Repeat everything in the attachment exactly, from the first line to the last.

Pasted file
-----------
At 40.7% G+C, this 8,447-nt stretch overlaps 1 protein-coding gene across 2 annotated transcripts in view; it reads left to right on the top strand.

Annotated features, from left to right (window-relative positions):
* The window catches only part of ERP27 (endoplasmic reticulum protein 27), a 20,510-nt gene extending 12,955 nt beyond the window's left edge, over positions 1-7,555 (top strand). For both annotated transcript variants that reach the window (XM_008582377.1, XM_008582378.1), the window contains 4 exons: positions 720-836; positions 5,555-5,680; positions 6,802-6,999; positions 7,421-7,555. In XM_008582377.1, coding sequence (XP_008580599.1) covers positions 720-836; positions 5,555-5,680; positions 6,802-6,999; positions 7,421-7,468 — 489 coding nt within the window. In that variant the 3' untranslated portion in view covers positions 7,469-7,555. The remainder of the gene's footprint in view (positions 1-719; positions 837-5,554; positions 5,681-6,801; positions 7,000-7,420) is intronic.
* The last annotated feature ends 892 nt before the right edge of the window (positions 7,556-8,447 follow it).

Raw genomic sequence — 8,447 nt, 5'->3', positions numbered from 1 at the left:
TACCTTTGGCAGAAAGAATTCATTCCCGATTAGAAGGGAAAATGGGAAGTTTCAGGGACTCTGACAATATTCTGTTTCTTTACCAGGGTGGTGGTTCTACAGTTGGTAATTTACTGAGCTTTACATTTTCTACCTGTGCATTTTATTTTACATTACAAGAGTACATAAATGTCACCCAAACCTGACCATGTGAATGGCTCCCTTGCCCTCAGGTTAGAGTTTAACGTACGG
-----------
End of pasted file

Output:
At 40.7% G+C, this 8,447-nt stretch overlaps 1 protein-coding gene across 2 annotated transcripts in view; it reads left to right on the top strand.

Annotated features, from left to right (window-relative positions):
* The window catches only part of ERP27 (endoplasmic reticulum protein 27), a 20,510-nt gene extending 12,955 nt beyond the window's left edge, over positions 1-7,555 (top strand). For both annotated transcript variants that reach the window (XM_008582377.1, XM_008582378.1), the window contains 4 exons: positions 720-836; positions 5,555-5,680; positions 6,802-6,999; positions 7,421-7,555. In XM_008582377.1, coding sequence (XP_008580599.1) covers positions 720-836; positions 5,555-5,680; positions 6,802-6,999; positions 7,421-7,468 — 489 coding nt within the window. In that variant the 3' untranslated portion in view covers positions 7,469-7,555. The remainder of the gene's footprint in view (positions 1-719; positions 837-5,554; positions 5,681-6,801; positions 7,000-7,420) is intronic.
* The last annotated feature ends 892 nt before the right edge of the window (positions 7,556-8,447 follow it).

Raw genomic sequence — 8,447 nt, 5'->3', positions numbered from 1 at the left:
TACCTTTGGCAGAAAGAATTCATTCCCGATTAGAAGGGAAAATGGGAAGTTTCAGGGACTCTGACAATATTCTGTTTCTTTACCAGGGTGGTGGTTCTACAGTTGGTAATTTACTGAGCTTTACATTTTCTACCTGTGCATTTTATTTTACATTACAAGAGTACATAAATGTCACCCAAACCTGACCATGTGAATGGCTCCCTTGCCCTCAGGTTAGAGTTTAACGTACGG